The Mitsubishi Mirage has taken the market by storm, and it's not hard to see why. As pointed out in our Budget Issue, the base Mirage is a lot of car for under P500,000. But is there any reason for buyers to pay an extra P90,000 for the higher-end GLS variant? Let's find out.
The Mirage isn't the most stylish supermini out there, but it is a handsome little thing when dressed up like this. While it looks slightly dumpy on the small, hubcapped wheels on the GLX, the larger 15-inch alloy wheels on this variant make it look tighter and sportier. The swept-back rear spoiler complements the body lines well and is more aerodynamic than the optional spoiler for the base variant. This helps the GLS achieve a lower coefficient of drag, around 0.29 or thereabouts. Other accessories like the chrome garnishes and window visors are optional, but the car looks good with or without them.
The top-end Mirage interior is wash-and-wear functional, but the snazzier seats and integrated middle-passenger shoulder belt in the rear lend it a more upscale feel than the base variant. Power windows all around and more comprehensive driver controls also signify a big step up versus the poverty-spec Mirage. While not as tall as other superminis, the class-leading wheelbase and legroom give the Mirage a more comfortable and relaxed seating position than any other car in this class.
The trunk is likewise best-in-class at 245L. That may not sound like much, but nothing else in this price range comes close.
The Mirage's three-cylinder MIVEC motor doesn't make as much power as some of the competition, but the car's light weight and exceptional aerodynamics more than make up for this. These allow the Mirage to hit 24-26km/L on the highway. Even at 100kph or more, economy is still well over 18km/L. In traffic, 12km/L is possible; as the Mirage is light, you can start off in second gear. The shift mechanism on our manual test unit is light and sweet, if a bit vague. The motor revs willingly and sounds great, and secondary cam lobes on the intake side kick in at 4,500rpm to give it a little extra overtaking punch.
RIDE AND HANDLING
In our Big Test comparo featuring the Mirage GLX, we noted a soft suspension and excessive body roll. The GLS's standard antiroll bar and meatier 175/55 R15 Bridgestone Potenza tires increase the Mirage's handling envelope considerably. It's still soft compared to the likes of the athletic Hyundai i10, but the light and sweet steering lends the Mirage a sparklingly playful character. It's quiet at speed, and the low roof makes it less sensitive to crosswinds than other superminis. And as the Mirage is still a very small car, it is ridiculously easy to thread through traffic and park in tight spaces.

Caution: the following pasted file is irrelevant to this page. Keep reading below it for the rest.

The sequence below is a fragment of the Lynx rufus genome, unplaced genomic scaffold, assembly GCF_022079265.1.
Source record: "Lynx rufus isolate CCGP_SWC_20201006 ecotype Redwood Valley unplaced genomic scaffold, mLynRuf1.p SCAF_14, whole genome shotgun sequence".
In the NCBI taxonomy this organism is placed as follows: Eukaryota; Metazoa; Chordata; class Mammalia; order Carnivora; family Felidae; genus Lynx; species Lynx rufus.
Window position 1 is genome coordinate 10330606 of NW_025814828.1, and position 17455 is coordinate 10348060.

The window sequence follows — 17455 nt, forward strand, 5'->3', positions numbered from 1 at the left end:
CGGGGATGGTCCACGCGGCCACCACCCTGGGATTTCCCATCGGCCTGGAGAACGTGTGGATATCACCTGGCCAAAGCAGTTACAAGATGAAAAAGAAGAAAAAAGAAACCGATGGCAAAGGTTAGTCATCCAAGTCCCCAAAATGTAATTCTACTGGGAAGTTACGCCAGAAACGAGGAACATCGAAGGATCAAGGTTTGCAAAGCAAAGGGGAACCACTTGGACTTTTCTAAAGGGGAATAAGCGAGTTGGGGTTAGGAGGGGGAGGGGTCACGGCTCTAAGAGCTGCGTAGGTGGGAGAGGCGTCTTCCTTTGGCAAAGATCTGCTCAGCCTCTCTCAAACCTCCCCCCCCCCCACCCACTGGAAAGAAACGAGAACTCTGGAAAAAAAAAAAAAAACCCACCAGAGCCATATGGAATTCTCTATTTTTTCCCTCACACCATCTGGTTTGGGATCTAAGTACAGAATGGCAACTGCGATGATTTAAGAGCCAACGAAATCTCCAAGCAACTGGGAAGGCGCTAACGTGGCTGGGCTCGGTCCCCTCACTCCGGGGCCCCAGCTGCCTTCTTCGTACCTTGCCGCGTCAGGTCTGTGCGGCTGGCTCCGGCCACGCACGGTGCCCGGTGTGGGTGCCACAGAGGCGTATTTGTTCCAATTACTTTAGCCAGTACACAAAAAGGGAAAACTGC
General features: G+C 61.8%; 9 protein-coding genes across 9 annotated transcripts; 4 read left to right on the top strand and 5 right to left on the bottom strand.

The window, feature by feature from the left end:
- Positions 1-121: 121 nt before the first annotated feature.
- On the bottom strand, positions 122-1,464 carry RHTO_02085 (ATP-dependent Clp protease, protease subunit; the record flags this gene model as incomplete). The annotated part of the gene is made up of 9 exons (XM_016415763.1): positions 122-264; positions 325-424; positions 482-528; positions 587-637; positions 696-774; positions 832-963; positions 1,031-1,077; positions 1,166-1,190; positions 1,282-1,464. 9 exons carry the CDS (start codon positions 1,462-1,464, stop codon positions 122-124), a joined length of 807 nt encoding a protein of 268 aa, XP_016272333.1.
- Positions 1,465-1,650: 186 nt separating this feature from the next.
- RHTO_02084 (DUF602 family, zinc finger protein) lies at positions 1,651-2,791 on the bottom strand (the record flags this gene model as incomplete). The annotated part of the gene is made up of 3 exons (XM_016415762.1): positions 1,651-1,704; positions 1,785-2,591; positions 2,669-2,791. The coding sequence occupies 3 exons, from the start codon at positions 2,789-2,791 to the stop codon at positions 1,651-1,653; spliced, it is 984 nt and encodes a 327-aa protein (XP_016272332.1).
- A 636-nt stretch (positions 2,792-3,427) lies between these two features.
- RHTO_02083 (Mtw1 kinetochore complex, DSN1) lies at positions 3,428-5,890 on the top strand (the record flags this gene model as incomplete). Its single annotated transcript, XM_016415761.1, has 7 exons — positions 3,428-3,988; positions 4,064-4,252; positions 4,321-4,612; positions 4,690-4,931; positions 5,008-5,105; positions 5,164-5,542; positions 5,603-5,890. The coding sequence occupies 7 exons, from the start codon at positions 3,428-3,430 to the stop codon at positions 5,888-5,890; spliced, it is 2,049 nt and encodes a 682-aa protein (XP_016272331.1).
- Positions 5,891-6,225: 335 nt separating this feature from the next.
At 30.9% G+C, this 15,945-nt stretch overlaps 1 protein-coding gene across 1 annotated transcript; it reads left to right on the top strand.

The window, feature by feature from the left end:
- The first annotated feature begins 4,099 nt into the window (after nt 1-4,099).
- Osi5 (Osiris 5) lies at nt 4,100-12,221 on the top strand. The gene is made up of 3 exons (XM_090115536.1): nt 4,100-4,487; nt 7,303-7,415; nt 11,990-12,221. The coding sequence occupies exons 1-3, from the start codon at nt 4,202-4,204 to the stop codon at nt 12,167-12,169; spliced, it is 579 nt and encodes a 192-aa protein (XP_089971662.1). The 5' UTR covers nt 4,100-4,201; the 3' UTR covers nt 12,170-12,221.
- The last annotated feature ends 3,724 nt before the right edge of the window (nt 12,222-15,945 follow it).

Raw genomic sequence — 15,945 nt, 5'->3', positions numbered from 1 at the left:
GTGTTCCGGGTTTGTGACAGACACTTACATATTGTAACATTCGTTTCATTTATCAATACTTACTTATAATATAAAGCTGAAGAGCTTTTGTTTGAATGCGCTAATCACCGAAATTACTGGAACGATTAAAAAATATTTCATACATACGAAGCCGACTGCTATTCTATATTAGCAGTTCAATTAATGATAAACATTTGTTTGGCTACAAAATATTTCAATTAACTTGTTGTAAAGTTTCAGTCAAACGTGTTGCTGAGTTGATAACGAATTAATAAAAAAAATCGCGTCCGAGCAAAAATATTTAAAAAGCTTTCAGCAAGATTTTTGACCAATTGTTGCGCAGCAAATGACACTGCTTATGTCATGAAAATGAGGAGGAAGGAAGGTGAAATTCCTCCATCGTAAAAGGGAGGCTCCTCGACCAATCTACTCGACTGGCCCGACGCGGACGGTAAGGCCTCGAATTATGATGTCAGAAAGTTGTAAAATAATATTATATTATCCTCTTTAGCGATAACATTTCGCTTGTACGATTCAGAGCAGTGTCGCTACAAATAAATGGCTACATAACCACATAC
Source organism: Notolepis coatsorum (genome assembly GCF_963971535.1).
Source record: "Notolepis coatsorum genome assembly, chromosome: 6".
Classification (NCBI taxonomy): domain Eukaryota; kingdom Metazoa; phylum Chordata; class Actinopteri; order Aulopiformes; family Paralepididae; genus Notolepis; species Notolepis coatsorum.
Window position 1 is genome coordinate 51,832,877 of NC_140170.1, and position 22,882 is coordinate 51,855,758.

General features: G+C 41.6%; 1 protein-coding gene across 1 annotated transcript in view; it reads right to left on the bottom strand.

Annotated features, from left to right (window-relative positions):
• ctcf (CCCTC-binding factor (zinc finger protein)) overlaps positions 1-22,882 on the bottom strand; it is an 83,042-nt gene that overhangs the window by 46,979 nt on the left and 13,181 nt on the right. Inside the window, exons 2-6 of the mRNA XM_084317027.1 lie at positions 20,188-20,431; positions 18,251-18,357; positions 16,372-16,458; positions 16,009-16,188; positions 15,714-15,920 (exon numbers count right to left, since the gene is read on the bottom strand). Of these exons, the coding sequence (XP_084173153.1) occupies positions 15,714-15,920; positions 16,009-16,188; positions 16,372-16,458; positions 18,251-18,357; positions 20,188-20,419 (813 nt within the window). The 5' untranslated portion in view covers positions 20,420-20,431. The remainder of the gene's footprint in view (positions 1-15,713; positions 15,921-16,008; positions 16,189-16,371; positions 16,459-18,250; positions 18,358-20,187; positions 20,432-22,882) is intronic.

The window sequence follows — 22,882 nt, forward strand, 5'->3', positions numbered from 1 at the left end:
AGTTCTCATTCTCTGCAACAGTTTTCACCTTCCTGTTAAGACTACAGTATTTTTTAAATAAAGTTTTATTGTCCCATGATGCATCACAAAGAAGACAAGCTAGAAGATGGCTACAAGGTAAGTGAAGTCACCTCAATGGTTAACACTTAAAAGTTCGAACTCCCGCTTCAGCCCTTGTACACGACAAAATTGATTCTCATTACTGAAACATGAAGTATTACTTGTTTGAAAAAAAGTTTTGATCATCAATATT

Keyless entry, central locking and a push-button starter are all major upgrades from the basic Mirage. Also present are an AVT-sourced nav-equipped touchscreen and a full six speakers versus the two in the GLX. More important, the Mirage GLS gets twin airbags and ABS. The availability of ABS gives the Mirage stronger and more confident braking performance than any of its main competitors--especially in the wet. Even better, the Mirage is the only supermini on the market with a proven five-star crash performance. There are bigger cars that aren't anywhere near this safe.
The added P90,000 represents a huge price premium over the Mirage GLX, but the high level of equipment, cosmetic enhancements, as well as safety and chassis upgrades are a convincing argument in favor of the GLS. Nothing in this class is remotely as well-loaded or practical at this price. Of course, one class up is the Kia Rio 1.2 MT, which costs a mere P10,000 more. That's a bigger, more refined and more powerful car. But it is bare as bare can be, and lacks ABS. For the single person or young couple on a budget, the Mirage is still the sweetest deal in town.
SPECS: MITSUBISHI MIRAGE GLS MT
Engine: 1.2-liter 3A92 DOHC MIVEC (intake side only) gasoline
Transmission: 5-speed manual
Power: 77hp @ 6,000rpm
Torque: 100Nm @ 4,000rpm
Drive layout: FWD